Pope Benedict XVI is visiting Scotland and England over the next few days. I have never lived anywhere with a big Catholic community and it is interesting to see how Glasgow is reacting. I do not know if it is the result of the Glasgow Airport terrorist attack, but the amount of security is quite surprising; The main motorway is being shut down for an entire day, several areas surrounding the park where the Pope will address pilgrims have been shut off and certain trains are designated pilgrims-only. This reminds me of when George W. Bush visited Denmark at his height of his unpopularity - boy, it was fun to navigate Copenhagen that day - but mainly it strikes me as odd that a religious leader can generate so much fuss. Then again I identify as a secular humanist. One of these days I need to make myself a "Humanist; Not a Dawkins Fan", though. One of the Pope's aides have pulled out of the UK visit following an interview wherein he criticises the UK for "a new and aggressive atheism". The media have reacted strongly to this, of course, but I think I know which brand of atheism the aide is referring to and, honestly, it is a form of atheism that makes me uncomfortable too. I need to write more about this, but suffice to say that a) I'm puzzled by the Pope's visit and b) I hope all my Catholic friends in Glasgow will have a memorable and good day.

If course there is one religious belief with which I do feel connected: Forn Sidr or Asatru, the belief in the old Norse gods. I grew up with the stories and while I do not believe, there is definitely a connection. I think it is about growing up in a landscape where you see remnants of the ancient past everywhere and seeing the forces of nature unfold before your eyes. Again, I need to write more about this.

And there is a knitting aspect, of course.

Last night I cast on for Idunn. I assumed this would be a commuter project: The February Beret by sockpixie. I made this hat in orange last year and it turned out to be the most flattering hat I have ever owned - well, apart from the rusty orange hue. As soon as I finished it last year, I  began thinking about those two precious balls of Scottish Tweed DK in "Apple Green" from my stash. Ever since Rowan discontinued Scottish Tweed due to supply issues, I have been acting all dragon-like what with the hoarding and jealous guarding.. but yarn is really meant to be knitted up and so here we are.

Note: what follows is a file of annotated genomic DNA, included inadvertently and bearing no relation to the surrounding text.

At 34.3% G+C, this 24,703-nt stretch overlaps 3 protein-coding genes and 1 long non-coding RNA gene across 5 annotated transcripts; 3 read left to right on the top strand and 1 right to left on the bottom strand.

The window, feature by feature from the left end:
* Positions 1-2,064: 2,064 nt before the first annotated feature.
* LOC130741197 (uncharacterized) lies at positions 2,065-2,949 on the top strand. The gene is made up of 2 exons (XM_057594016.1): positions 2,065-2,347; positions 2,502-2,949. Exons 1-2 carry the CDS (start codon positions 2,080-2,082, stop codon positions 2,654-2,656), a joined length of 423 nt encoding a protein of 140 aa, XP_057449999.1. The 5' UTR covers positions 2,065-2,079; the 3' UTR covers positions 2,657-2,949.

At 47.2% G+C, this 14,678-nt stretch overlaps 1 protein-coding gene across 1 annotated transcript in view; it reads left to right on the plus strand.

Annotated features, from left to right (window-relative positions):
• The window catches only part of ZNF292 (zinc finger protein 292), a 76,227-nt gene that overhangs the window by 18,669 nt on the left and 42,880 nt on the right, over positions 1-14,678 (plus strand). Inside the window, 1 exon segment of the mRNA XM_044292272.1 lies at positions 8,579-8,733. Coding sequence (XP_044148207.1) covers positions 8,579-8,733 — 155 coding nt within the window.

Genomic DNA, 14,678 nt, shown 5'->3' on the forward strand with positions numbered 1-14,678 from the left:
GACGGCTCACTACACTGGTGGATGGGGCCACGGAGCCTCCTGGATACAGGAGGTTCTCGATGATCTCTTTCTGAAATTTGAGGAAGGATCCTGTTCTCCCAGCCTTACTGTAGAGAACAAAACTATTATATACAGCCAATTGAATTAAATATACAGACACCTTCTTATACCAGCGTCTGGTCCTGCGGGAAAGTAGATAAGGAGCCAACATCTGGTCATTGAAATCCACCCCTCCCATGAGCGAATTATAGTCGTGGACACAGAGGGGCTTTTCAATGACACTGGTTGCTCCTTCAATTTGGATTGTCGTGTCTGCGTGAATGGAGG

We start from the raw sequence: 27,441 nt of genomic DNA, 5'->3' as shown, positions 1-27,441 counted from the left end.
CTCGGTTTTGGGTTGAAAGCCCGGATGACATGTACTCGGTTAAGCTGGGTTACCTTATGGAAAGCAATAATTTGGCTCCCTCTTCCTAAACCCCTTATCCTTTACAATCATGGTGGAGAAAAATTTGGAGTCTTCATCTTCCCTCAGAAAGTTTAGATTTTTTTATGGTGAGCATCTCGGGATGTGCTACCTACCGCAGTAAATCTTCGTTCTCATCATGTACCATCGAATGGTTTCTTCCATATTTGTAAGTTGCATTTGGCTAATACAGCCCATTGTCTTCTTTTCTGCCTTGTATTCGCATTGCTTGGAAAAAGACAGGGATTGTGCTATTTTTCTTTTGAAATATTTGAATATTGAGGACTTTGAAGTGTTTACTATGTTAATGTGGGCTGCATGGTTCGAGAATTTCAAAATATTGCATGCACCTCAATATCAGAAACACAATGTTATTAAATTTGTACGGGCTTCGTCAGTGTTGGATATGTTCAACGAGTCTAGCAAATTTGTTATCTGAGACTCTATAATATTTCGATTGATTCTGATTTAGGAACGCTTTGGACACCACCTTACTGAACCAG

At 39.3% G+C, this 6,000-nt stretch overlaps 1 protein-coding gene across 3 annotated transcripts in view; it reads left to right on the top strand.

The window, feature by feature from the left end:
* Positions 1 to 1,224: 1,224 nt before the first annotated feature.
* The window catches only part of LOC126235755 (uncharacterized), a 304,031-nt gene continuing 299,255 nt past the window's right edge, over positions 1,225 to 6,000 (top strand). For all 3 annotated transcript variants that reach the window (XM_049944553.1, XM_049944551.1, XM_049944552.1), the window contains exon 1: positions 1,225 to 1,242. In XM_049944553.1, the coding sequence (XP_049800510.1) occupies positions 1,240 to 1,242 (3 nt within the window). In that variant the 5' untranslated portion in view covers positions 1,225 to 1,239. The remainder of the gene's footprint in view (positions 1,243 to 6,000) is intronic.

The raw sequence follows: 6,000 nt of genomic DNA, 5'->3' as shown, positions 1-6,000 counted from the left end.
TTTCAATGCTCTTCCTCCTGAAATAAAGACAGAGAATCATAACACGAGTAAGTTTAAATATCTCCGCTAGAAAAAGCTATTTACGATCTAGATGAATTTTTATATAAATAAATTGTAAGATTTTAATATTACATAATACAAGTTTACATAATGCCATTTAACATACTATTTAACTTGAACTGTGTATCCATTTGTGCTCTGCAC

And Idunn was a Norse goddess associated with apples.

I don't think it'll be much of a commuter project because I'm halfway done. Just in time for the first autumnal winds and heavy rainfall. I love being a knitter.

PPS. I shall be in Copenhagen November 4 until November 8, so get in touch if you know of any knit night/knit event/yarn sale.

Turning It Around

I am very bad at receiving compliments, but am very good at taking criticisms to heart. Yesterday I was called something Not Very Nice by a random passer-by at my workplace. It was completely out of order, had no basis in reality and all my colleagues were stunned into silence (which does not happen often). I felt so bad yesterday that I bought two balls of Kidsilk Haze and then went home for a big hug. I'm in my mid-thirties and I still do not know how to handle unfair criticism. That too makes me feel a bit blue and inadequate. So let me write about good things. Happy things. Things, thoughts, places and people who make me smile.

  • Sarah Haskins makes me really happy. She hosts Target Women which takes a look at the often-ridiculous way the media reaches out to women. The Yoghurt edition had me at "yoghurt is the official food of women!" (and not just because I'm lactose-intolerant and yoghurt makes me feel really sick), but they are all very funny and, excuse the pun, on-target. That's Gay looks at gay representation in mainstream media with equally great results.
  • At Academia Nuts, my good buddy R. writes about art as resistance and wonders how she can incorporate her thoughts into her knitting. I have similar issues with regards to my own crafting and would love to read other people's thoughts on this.
  • I bought the pattern for the Snapdragon Tam today after coveting the hat ever since I first spotted a photo of it. Paula has just knitted a gawjuss version which pushed me over the edge. I am going to use one of the oldest yarns I have in my stash, a Malabrigo-ish 1-ply merino in a dark, lush forest green. This yarn was once fondled by Robert Carlyle, I'll have you know.